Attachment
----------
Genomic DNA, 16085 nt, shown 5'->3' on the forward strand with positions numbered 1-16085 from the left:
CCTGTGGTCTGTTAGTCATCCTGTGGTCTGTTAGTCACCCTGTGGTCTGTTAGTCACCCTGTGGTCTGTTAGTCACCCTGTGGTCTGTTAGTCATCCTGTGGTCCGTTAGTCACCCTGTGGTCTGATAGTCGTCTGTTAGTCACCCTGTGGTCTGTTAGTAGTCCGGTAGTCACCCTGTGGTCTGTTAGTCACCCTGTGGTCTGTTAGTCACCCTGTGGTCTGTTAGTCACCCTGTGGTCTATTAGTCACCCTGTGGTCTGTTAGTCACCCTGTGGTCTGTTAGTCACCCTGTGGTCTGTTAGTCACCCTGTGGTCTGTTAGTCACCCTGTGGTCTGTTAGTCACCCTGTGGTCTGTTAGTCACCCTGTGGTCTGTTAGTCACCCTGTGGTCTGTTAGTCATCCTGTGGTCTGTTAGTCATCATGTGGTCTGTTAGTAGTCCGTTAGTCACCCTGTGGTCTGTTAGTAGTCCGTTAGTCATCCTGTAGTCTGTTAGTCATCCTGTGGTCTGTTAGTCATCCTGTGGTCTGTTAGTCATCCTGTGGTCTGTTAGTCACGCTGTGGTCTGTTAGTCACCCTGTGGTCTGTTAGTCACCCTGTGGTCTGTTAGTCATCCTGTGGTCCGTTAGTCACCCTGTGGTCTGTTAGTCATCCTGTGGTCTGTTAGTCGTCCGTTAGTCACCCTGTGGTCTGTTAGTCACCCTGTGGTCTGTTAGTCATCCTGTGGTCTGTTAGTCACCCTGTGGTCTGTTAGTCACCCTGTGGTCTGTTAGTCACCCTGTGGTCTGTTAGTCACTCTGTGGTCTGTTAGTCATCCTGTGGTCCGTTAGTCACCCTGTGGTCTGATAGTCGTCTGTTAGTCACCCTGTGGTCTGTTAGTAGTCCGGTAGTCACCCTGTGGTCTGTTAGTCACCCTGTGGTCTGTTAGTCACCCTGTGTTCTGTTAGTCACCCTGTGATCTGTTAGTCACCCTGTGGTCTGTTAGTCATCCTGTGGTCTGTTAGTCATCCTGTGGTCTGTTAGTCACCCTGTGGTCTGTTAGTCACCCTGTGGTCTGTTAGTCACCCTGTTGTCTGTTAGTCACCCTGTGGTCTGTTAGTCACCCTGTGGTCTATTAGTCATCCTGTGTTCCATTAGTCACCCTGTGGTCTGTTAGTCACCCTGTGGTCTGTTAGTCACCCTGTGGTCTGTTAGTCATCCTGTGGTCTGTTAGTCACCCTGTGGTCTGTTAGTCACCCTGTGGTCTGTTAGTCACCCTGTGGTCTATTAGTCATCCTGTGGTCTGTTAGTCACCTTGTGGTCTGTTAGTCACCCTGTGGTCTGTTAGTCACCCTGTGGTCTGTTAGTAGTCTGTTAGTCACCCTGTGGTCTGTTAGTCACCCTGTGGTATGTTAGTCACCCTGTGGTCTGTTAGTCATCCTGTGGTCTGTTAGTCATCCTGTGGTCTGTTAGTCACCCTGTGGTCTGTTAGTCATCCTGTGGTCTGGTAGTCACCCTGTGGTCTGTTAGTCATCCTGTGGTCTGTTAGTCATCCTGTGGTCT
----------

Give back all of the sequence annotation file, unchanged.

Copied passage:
Genomic DNA, 16085 nt, shown 5'->3' on the forward strand with positions numbered 1-16085 from the left:
CCTGTGGTCTGTTAGTCATCCTGTGGTCTGTTAGTCACCCTGTGGTCTGTTAGTCACCCTGTGGTCTGTTAGTCACCCTGTGGTCTGTTAGTCATCCTGTGGTCCGTTAGTCACCCTGTGGTCTGATAGTCGTCTGTTAGTCACCCTGTGGTCTGTTAGTAGTCCGGTAGTCACCCTGTGGTCTGTTAGTCACCCTGTGGTCTGTTAGTCACCCTGTGGTCTGTTAGTCACCCTGTGGTCTATTAGTCACCCTGTGGTCTGTTAGTCACCCTGTGGTCTGTTAGTCACCCTGTGGTCTGTTAGTCACCCTGTGGTCTGTTAGTCACCCTGTGGTCTGTTAGTCACCCTGTGGTCTGTTAGTCACCCTGTGGTCTGTTAGTCACCCTGTGGTCTGTTAGTCATCCTGTGGTCTGTTAGTCATCATGTGGTCTGTTAGTAGTCCGTTAGTCACCCTGTGGTCTGTTAGTAGTCCGTTAGTCATCCTGTAGTCTGTTAGTCATCCTGTGGTCTGTTAGTCATCCTGTGGTCTGTTAGTCATCCTGTGGTCTGTTAGTCACGCTGTGGTCTGTTAGTCACCCTGTGGTCTGTTAGTCACCCTGTGGTCTGTTAGTCATCCTGTGGTCCGTTAGTCACCCTGTGGTCTGTTAGTCATCCTGTGGTCTGTTAGTCGTCCGTTAGTCACCCTGTGGTCTGTTAGTCACCCTGTGGTCTGTTAGTCATCCTGTGGTCTGTTAGTCACCCTGTGGTCTGTTAGTCACCCTGTGGTCTGTTAGTCACCCTGTGGTCTGTTAGTCACTCTGTGGTCTGTTAGTCATCCTGTGGTCCGTTAGTCACCCTGTGGTCTGATAGTCGTCTGTTAGTCACCCTGTGGTCTGTTAGTAGTCCGGTAGTCACCCTGTGGTCTGTTAGTCACCCTGTGGTCTGTTAGTCACCCTGTGTTCTGTTAGTCACCCTGTGATCTGTTAGTCACCCTGTGGTCTGTTAGTCATCCTGTGGTCTGTTAGTCATCCTGTGGTCTGTTAGTCACCCTGTGGTCTGTTAGTCACCCTGTGGTCTGTTAGTCACCCTGTTGTCTGTTAGTCACCCTGTGGTCTGTTAGTCACCCTGTGGTCTATTAGTCATCCTGTGTTCCATTAGTCACCCTGTGGTCTGTTAGTCACCCTGTGGTCTGTTAGTCACCCTGTGGTCTGTTAGTCATCCTGTGGTCTGTTAGTCACCCTGTGGTCTGTTAGTCACCCTGTGGTCTGTTAGTCACCCTGTGGTCTATTAGTCATCCTGTGGTCTGTTAGTCACCTTGTGGTCTGTTAGTCACCCTGTGGTCTGTTAGTCACCCTGTGGTCTGTTAGTAGTCTGTTAGTCACCCTGTGGTCTGTTAGTCACCCTGTGGTATGTTAGTCACCCTGTGGTCTGTTAGTCATCCTGTGGTCTGTTAGTCATCCTGTGGTCTGTTAGTCACCCTGTGGTCTGTTAGTCATCCTGTGGTCTGGTAGTCACCCTGTGGTCTGTTAGTCATCCTGTGGTCTGTTAGTCATCCTGTGGTCT